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Vince Velasquez had offseason surgery for thoracic outlet syndrome

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Last August, Phillies starter Vince Velasquez was placed on the 10-day disabled list with what was characterized as a “right middle finger injury.” Shortly thereafter, Velasquez underwent season-ending surgery to repair a vascular issue with his right middle finger. GM Matt Klentak said that Velasquez did not have thoracic outlet syndrome, even though Velasquez visited Dr. Robert Thompson, considered one of the foremost experts on TOS.

It turns out that Velasquez did have TOS and he underwent surgery during the offseason remove his first rib, Joseph Santoliquito of Philly Voice reports. The Phillies never shared this information — which is weird — as searches on Twitter and their press release archive have come up empty.

Velasquez said, “I had that surgery this offseason. I had that thoracic outlet syndrome, but it wasn’t really labeled thoracic outlet syndrome. They removed my first rib, but whatever. What I’m saying is the opportunity to bounce back and stay in the game and not have any injuries, I’m actually more thankful about that part than anything else. I can say this is the healthiest I’ve been in five years – it’s prolonging to that point.”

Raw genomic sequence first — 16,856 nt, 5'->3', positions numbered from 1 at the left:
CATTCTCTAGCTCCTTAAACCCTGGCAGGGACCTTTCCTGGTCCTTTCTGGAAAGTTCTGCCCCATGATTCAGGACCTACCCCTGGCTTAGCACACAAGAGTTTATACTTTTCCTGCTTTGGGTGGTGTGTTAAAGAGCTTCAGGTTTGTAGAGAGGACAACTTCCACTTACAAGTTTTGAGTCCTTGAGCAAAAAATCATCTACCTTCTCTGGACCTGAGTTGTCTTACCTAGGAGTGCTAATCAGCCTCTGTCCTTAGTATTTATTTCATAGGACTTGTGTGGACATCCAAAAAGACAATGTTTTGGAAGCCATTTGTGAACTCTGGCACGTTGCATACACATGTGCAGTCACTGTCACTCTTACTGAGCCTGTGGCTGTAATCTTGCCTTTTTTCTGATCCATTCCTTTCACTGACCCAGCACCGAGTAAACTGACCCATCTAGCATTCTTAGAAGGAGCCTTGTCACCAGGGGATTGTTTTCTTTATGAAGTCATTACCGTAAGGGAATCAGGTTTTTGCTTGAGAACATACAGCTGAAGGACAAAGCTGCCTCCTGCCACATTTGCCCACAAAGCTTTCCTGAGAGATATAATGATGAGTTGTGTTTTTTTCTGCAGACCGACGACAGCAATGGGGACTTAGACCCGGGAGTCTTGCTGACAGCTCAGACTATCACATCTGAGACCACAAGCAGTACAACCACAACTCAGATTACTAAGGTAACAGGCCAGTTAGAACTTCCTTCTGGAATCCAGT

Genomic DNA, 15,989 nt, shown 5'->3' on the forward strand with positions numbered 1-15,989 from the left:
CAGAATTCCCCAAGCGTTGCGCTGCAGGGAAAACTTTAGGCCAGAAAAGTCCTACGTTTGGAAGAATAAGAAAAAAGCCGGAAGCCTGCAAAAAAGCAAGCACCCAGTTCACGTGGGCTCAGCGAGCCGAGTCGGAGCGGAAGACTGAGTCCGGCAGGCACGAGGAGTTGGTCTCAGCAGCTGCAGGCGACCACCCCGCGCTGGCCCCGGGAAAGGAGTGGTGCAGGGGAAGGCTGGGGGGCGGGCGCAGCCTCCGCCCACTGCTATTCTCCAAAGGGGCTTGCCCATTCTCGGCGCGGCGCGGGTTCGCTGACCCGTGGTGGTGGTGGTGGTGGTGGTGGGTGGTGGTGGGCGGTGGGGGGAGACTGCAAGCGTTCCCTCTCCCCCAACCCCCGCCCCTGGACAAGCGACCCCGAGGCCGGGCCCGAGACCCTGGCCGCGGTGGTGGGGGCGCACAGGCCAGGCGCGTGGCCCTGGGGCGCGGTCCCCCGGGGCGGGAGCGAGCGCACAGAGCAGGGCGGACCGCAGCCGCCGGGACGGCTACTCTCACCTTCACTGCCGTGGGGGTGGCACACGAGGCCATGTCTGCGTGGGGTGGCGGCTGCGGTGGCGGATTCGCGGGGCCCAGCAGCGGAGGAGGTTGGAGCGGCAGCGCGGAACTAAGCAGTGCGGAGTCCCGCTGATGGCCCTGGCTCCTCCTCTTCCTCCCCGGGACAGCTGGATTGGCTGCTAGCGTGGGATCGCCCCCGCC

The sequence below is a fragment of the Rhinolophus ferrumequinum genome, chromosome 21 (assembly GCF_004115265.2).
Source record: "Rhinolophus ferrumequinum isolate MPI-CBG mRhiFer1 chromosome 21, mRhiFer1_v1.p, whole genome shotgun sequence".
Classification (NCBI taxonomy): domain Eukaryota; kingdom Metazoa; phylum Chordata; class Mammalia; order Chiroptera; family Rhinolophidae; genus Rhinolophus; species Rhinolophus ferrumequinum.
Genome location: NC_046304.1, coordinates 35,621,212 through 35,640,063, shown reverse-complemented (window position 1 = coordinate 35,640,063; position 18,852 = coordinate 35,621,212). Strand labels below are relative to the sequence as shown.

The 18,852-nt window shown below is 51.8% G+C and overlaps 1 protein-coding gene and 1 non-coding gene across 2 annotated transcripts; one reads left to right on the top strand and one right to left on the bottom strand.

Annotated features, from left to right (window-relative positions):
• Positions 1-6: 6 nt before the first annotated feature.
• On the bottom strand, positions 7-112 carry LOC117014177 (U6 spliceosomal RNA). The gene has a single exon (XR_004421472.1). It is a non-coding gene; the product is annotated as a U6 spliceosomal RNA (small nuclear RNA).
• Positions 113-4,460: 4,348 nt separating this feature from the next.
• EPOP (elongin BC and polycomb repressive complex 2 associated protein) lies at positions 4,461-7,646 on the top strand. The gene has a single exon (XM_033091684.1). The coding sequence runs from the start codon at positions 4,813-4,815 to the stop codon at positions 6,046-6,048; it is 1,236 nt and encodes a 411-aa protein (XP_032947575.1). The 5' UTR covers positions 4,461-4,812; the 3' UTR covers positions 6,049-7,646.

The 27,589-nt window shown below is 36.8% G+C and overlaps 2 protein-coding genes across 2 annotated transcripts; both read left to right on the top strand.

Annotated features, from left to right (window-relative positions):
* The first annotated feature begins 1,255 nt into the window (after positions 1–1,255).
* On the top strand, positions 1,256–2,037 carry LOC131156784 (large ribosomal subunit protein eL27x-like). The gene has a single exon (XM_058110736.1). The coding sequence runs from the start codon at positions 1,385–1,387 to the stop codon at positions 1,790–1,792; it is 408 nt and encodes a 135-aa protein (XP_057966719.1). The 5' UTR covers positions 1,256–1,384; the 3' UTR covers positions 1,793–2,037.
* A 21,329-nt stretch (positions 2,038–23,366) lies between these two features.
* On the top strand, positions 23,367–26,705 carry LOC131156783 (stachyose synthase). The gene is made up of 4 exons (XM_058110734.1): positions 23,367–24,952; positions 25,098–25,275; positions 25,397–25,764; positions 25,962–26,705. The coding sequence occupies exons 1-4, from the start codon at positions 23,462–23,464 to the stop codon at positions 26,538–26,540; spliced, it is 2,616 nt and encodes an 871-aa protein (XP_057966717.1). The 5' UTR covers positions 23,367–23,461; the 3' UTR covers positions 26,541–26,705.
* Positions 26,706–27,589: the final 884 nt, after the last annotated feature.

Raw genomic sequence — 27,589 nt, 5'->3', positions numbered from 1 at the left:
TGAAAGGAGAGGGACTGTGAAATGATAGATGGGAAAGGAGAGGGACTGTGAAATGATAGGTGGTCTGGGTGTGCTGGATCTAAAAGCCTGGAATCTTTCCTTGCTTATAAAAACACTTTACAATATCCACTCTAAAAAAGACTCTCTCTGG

Velasquez, 25, has been slowed by injuries throughout his baseball career. He had Tommy John surgery on his right elbow in September 2010, battled a biceps injury in June 2016, and dealt with a flexor strain his right elbow last May along with TOS. Velasquez carries a 5.05 ERA with a 50/14 K/BB ratio in 41 innings this season. He has shown flashes of greatness, like when he struck out 12 Giants over six innings in his most recent start, but he has also been inconsistent as has been the case throughout his four years in the majors.

Anthems, first pitches and other ceremonial stuff

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The World Series is not just about the baseball. It’s about the bigger-than-usual stars singing the National Anthem, the more-famous-than-usual people throwing out the first pitch and all of the assorted to-do which surrounds the ballgames. Here is that sort of stuff for Game 1 and Game 2 in Boston.

First pitches:

  • Carl Yastrzemski will throw out the ceremonial first pitch for Game 1. Yastrzemski also threw out the first pitch of Game 1 in 2004, 2007 and 2013. The Red Sox won each of those games and each of those World Series so, yeah, go with what works, right?
  • Members of the 2004 World Series Champions will throw the ceremonial first pitch of Game 2. It doesn’t say which members, so maybe my dream of Manny Ramirez doing it will work out after all. Hey, he played for the Dodgers too, so let’s make this happen, OK?

National Anthems:

  • Singer-songwriter James Taylor will perform the National Anthem prior to the start of Game 1. This morning Peter Gammons tweeted that Taylor’s family helped build Fenway Park. Let’s file that under “interesting, but not so interesting that it’s really worth tracking down to confirm, so why not believe it?” Sweet dreams and flying machines in pieces on the ground.
  • For Game 2 the National Anthem will be performed by the Boston Pops, with the Tanglewood Chorus and the Boston Symphony Children’s Chorus doing the singing. The Boston Pops are conducted by Keith Lockhart, who was a career .287/.354/.425 hitter in 37 postseason games with the Atlanta Braves. I mean, at least I’m pretty sure it’s the same Keith Lockhart. Again: not interesting enough to check so, like Gammons’ thing about James Taylor, let’s assume I’m right about this.

Play ball.